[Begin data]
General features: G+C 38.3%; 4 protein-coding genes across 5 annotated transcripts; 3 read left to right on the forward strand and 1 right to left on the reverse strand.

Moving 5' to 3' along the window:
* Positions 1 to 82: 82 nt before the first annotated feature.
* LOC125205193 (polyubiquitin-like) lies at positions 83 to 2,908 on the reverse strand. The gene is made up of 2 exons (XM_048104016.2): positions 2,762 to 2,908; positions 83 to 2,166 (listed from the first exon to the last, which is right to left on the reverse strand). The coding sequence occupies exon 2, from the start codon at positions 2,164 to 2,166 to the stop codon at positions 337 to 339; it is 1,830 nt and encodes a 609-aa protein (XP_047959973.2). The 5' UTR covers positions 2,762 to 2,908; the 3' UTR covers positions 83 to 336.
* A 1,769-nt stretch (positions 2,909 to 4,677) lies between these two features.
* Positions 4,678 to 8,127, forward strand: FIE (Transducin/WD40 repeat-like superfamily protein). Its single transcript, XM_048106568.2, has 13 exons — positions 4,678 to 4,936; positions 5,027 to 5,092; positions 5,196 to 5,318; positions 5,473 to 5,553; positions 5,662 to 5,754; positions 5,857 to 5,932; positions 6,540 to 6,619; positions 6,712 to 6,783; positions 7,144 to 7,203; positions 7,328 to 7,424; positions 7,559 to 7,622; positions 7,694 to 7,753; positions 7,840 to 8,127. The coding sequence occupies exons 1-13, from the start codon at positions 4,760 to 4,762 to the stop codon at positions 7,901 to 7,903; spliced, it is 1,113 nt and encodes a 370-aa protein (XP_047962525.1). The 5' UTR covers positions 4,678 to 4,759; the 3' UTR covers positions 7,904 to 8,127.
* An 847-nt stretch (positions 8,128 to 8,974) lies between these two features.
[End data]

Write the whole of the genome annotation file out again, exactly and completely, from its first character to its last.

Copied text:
General features: G+C 38.3%; 4 protein-coding genes across 5 annotated transcripts; 3 read left to right on the forward strand and 1 right to left on the reverse strand.

Moving 5' to 3' along the window:
* Positions 1 to 82: 82 nt before the first annotated feature.
* LOC125205193 (polyubiquitin-like) lies at positions 83 to 2,908 on the reverse strand. The gene is made up of 2 exons (XM_048104016.2): positions 2,762 to 2,908; positions 83 to 2,166 (listed from the first exon to the last, which is right to left on the reverse strand). The coding sequence occupies exon 2, from the start codon at positions 2,164 to 2,166 to the stop codon at positions 337 to 339; it is 1,830 nt and encodes a 609-aa protein (XP_047959973.2). The 5' UTR covers positions 2,762 to 2,908; the 3' UTR covers positions 83 to 336.
* A 1,769-nt stretch (positions 2,909 to 4,677) lies between these two features.
* Positions 4,678 to 8,127, forward strand: FIE (Transducin/WD40 repeat-like superfamily protein). Its single transcript, XM_048106568.2, has 13 exons — positions 4,678 to 4,936; positions 5,027 to 5,092; positions 5,196 to 5,318; positions 5,473 to 5,553; positions 5,662 to 5,754; positions 5,857 to 5,932; positions 6,540 to 6,619; positions 6,712 to 6,783; positions 7,144 to 7,203; positions 7,328 to 7,424; positions 7,559 to 7,622; positions 7,694 to 7,753; positions 7,840 to 8,127. The coding sequence occupies exons 1-13, from the start codon at positions 4,760 to 4,762 to the stop codon at positions 7,901 to 7,903; spliced, it is 1,113 nt and encodes a 370-aa protein (XP_047962525.1). The 5' UTR covers positions 4,678 to 4,759; the 3' UTR covers positions 7,904 to 8,127.
* An 847-nt stretch (positions 8,128 to 8,974) lies between these two features.